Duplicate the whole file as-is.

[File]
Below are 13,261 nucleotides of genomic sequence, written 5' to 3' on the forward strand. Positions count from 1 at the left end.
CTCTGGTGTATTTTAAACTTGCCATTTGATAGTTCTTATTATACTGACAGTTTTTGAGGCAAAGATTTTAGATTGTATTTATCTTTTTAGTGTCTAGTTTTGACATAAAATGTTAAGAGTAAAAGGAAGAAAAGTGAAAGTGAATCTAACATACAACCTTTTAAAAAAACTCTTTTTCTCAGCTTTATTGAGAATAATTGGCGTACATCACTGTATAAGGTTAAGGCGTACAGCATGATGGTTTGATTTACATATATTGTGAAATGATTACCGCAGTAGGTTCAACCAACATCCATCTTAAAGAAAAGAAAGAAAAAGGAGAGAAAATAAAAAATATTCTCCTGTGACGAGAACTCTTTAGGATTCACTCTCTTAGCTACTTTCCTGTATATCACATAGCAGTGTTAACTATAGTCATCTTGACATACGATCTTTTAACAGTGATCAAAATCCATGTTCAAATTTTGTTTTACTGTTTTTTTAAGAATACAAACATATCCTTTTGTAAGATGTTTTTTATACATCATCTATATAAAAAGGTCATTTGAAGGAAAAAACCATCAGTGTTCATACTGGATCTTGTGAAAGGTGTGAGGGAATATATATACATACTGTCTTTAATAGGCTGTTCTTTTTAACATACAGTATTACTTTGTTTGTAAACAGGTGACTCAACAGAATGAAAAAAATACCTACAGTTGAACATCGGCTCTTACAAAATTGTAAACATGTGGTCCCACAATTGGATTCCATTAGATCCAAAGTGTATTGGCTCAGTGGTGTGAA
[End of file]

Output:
Below are 13,261 nucleotides of genomic sequence, written 5' to 3' on the forward strand. Positions count from 1 at the left end.
CTCTGGTGTATTTTAAACTTGCCATTTGATAGTTCTTATTATACTGACAGTTTTTGAGGCAAAGATTTTAGATTGTATTTATCTTTTTAGTGTCTAGTTTTGACATAAAATGTTAAGAGTAAAAGGAAGAAAAGTGAAAGTGAATCTAACATACAACCTTTTAAAAAAACTCTTTTTCTCAGCTTTATTGAGAATAATTGGCGTACATCACTGTATAAGGTTAAGGCGTACAGCATGATGGTTTGATTTACATATATTGTGAAATGATTACCGCAGTAGGTTCAACCAACATCCATCTTAAAGAAAAGAAAGAAAAAGGAGAGAAAATAAAAAATATTCTCCTGTGACGAGAACTCTTTAGGATTCACTCTCTTAGCTACTTTCCTGTATATCACATAGCAGTGTTAACTATAGTCATCTTGACATACGATCTTTTAACAGTGATCAAAATCCATGTTCAAATTTTGTTTTACTGTTTTTTTAAGAATACAAACATATCCTTTTGTAAGATGTTTTTTATACATCATCTATATAAAAAGGTCATTTGAAGGAAAAAACCATCAGTGTTCATACTGGATCTTGTGAAAGGTGTGAGGGAATATATATACATACTGTCTTTAATAGGCTGTTCTTTTTAACATACAGTATTACTTTGTTTGTAAACAGGTGACTCAACAGAATGAAAAAAATACCTACAGTTGAACATCGGCTCTTACAAAATTGTAAACATGTGGTCCCACAATTGGATTCCATTAGATCCAAAGTGTATTGGCTCAGTGGTGTGAA